Fernand Sabatté was born in Aiguillon (Lot-et-Garonne) (1874). His parents separated when he was about 6 years old. His mother took him to Bordeaux where he grew up. His mother took him to Bordeaux where he grew up. After attended the course of the École des Beaux-Arts in Paris (1893). After con=mpleting the course, Sabatté worked in the studio of Gustave Moreau. He won the Grand Prix de Rome for his painting 'Un Spartiate et l'Ilote' meaning 'A Spartan and Helot'. We note a detail of that paonting, depicting a Spartan father and his sons. He did a number of worls on Grece, but unlike several othger period artists focused more on Sparta than Athens. He was mobilized during World war I and was awarded the Croix de Guerre and the Legion of Honor for bravery. He taught painting at the École des Beaux-Arts de Lille (1926-29) and then the École des Beaux-Arts in Paris. One of his most talented students was Louise Cottin wwho won a second prize of Rome (1934). Sabatté founded the bimonthly magazine Art (1929). He entered the Academy of Fine Arts of the Institut de France (1935). He wa killed by a German Army truck during the World war II occuoation of France (1940). We suspect that he was deying the Germans.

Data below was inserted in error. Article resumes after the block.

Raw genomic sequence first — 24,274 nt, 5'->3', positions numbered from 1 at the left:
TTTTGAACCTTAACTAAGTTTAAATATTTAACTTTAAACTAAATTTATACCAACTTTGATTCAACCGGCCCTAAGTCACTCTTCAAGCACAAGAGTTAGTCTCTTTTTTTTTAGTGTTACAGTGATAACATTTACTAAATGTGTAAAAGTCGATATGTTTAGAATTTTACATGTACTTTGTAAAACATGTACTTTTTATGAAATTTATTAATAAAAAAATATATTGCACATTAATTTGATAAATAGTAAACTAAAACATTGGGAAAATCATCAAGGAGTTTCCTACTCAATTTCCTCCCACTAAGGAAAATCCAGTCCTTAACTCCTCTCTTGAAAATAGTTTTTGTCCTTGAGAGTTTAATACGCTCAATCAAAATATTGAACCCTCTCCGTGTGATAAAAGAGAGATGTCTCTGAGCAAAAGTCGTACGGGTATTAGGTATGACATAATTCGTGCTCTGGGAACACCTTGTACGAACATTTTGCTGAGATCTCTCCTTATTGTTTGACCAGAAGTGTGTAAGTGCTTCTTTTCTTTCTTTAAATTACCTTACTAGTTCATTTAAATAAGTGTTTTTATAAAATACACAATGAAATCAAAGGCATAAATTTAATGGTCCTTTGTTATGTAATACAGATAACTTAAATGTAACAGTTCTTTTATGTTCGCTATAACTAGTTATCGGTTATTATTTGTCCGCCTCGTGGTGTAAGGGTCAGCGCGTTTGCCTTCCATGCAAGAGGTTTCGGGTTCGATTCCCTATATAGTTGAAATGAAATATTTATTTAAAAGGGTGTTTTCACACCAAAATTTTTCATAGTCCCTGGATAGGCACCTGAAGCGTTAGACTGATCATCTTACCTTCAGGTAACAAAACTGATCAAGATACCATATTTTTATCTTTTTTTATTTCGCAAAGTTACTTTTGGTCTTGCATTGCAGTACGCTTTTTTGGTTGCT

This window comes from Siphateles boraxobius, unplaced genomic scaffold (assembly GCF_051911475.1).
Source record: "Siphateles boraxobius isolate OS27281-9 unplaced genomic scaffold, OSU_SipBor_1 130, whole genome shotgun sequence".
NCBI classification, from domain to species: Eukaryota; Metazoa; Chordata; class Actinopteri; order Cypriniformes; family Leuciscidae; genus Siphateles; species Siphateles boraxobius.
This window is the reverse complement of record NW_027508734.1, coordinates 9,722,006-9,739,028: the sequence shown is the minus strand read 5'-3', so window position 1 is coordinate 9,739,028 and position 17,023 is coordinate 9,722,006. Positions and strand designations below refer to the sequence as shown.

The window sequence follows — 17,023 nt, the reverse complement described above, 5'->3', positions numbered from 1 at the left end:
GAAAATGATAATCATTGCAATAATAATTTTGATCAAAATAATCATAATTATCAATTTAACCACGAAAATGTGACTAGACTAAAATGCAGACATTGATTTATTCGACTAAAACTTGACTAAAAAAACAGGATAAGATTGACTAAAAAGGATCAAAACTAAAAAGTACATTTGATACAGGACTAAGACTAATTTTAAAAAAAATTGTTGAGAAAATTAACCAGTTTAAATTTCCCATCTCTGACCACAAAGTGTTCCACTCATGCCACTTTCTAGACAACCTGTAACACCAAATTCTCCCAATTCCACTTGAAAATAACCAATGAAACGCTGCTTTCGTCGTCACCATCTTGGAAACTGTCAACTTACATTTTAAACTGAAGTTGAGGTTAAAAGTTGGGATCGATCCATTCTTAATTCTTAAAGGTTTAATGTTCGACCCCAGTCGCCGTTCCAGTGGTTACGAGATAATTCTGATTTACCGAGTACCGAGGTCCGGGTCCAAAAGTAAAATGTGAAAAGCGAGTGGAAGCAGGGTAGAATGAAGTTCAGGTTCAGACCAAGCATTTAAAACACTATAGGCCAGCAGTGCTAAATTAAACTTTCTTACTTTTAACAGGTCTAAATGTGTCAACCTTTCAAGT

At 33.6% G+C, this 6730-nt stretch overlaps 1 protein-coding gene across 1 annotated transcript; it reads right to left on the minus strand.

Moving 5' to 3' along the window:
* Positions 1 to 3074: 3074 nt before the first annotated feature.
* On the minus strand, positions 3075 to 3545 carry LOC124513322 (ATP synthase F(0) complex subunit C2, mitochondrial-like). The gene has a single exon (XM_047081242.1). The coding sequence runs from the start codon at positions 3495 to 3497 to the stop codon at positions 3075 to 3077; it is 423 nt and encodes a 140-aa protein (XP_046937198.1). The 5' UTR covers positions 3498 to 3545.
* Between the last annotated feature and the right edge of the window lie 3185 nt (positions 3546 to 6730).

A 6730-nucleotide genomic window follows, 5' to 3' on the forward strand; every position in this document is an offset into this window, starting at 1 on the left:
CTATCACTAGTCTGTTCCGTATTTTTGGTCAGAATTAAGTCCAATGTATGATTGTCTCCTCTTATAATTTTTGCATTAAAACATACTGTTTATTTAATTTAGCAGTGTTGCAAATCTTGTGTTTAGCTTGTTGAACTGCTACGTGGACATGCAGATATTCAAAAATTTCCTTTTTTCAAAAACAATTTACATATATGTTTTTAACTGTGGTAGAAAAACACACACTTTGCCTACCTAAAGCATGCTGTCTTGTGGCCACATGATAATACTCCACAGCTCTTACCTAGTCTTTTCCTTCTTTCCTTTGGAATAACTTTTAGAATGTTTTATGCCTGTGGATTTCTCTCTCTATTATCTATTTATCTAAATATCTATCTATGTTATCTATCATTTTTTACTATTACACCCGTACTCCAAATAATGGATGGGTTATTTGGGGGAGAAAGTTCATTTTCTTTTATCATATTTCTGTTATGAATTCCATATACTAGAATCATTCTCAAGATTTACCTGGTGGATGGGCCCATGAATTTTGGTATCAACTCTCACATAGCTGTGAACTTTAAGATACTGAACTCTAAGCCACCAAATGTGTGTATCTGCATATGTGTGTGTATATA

Charles Balthazar Julien Févret de Saint-Mémin (1770-1852) was a French portraitist and museum director, but during his exteded stay in America created important oportrait of the early leaders of the Americn Republic. His parents were Benigne Charles Fevret and Victoire Marie de Motmans. He was educated at Ecole Militaire, Paris and graduated in 1785. He served in the French Guard just before the Revolution. Saint-Memin and his family first travelled to Switzerland and then to New York City (1793). They planned to travel to Santo Domingo (Haiti) 'to prevent the sequestration of the lands of his creole mother'. While in New York news arrived of the slave revolt making it imposible to travel there. Saint-Mémin's education was military. While in New York, needing to make a living, he taught himself to work portraits. He quickly became one of the foremost portrait engraver in the United States (late 18th and early-19th century). Perhaps because of his lack of artitistic training, he turned to the physiognotrace technique, invented by Gilles-Louis Chretien (1786). He created portraits from life of George Washington, Thomas Jefferson, and others. With the fall of Napoleon, he returned to France (1814). He became the director of the Musée des Beaux-Arts de Dijo.